I was convinced I would become an adult when I turned 21. But now, I’m certain that turning 65 was the watershed moment that finally grew me up.
I’m pleased as a pomegranate to be 65—and alive. Not just alive and breathing, but actively engaged in making the right choices about this next chapter.
“We enter this phase of life without a playbook or anything equivalent to institutions like elementary school and college that prepare youth for adulthood,” said James Firman, CEO of the National Council on Aging, who turned 65 two years ago. “There’s really nothing to prepare us for the transition to this next phase of life.”
Age 65 is when many of us realize that we’re mortal. “This is when we start thinking about our next 20 to 30 years,” said Dr. Ardeshir Hashmi, director of the Center for Geriatric Medicine at Cleveland Clinic. “It’s when we ask: ‘How can I be smart about investing my remaining decades wisely?’”
Eric Tyson, author of “Personal Finance After 50 for Dummies,” theorizes that one of the most powerful undercurrents of turning 65 is how it affects the working lives of so many Americans. It’s when the majority go from working full time to working less—or not working at all, he said. “The best scenario is when this change can unfold over many years instead of all at once.”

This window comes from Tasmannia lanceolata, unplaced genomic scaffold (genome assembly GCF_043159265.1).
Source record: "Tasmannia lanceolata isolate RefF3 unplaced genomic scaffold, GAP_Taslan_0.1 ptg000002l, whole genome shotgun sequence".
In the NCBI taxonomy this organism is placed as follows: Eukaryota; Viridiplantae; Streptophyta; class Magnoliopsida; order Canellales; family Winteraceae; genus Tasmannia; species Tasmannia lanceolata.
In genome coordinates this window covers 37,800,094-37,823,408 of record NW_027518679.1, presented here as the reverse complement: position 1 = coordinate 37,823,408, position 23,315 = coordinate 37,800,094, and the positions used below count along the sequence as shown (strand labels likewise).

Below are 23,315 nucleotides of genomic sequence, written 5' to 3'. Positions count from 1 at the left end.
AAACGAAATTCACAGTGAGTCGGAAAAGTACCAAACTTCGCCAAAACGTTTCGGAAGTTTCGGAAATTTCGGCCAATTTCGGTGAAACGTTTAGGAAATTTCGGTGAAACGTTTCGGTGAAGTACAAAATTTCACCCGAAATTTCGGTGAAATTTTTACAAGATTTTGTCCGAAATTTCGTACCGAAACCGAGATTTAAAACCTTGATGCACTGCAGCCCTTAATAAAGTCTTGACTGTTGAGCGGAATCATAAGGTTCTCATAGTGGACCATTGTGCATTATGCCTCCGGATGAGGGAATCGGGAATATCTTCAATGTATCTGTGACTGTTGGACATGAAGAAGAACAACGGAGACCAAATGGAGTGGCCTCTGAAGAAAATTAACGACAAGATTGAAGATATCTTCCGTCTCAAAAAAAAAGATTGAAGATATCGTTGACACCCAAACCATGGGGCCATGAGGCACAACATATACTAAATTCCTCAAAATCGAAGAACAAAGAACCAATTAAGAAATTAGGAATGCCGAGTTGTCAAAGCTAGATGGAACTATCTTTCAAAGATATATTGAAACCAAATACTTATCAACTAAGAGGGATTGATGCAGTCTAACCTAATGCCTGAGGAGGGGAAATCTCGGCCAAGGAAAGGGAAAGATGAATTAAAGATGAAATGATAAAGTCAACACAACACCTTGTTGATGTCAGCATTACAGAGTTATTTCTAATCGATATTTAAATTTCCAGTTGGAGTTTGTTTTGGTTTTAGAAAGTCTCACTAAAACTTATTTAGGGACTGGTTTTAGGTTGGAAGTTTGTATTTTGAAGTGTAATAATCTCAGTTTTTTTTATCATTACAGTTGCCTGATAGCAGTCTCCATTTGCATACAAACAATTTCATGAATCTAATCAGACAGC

It has for me. Things started changing at age 62, when I took a buyout from USA Today, where I’d worked for 20-plus years as a marketing reporter. I’m now a freelance writer and media training consultant.
So, at 65, the one thing I’ve opted to put off for at least a few years is retiring. While 65 still remains the most common retirement age, more and more folks are breaking that tradition, said Jean Setzfand, senior vice president of programs at AARP.
Call it living with purpose.
Turning 65 is not just an extension of middle age. It’s a new life chapter that’s waiting to be written. “It’s a new stage of life that reminds us we don’t have forever,” said Firman.
About a decade ago, at age 56, Firman had a quintuple bypass operation. His father, grandfather, and uncle all died of heart disease in their 40s and 50s.
Firman isn’t distraught over the family genes he inherited. Instead, he’s celebrating his survival. When he turned 65 two years ago, he said, he had a realization that the real purpose of aging is to make the world a better place. “Life is a gift,” he said. “Success in old age starts with an attitude of gratitude.”
It seems Firman and I share one common trait: We both grew up at 65.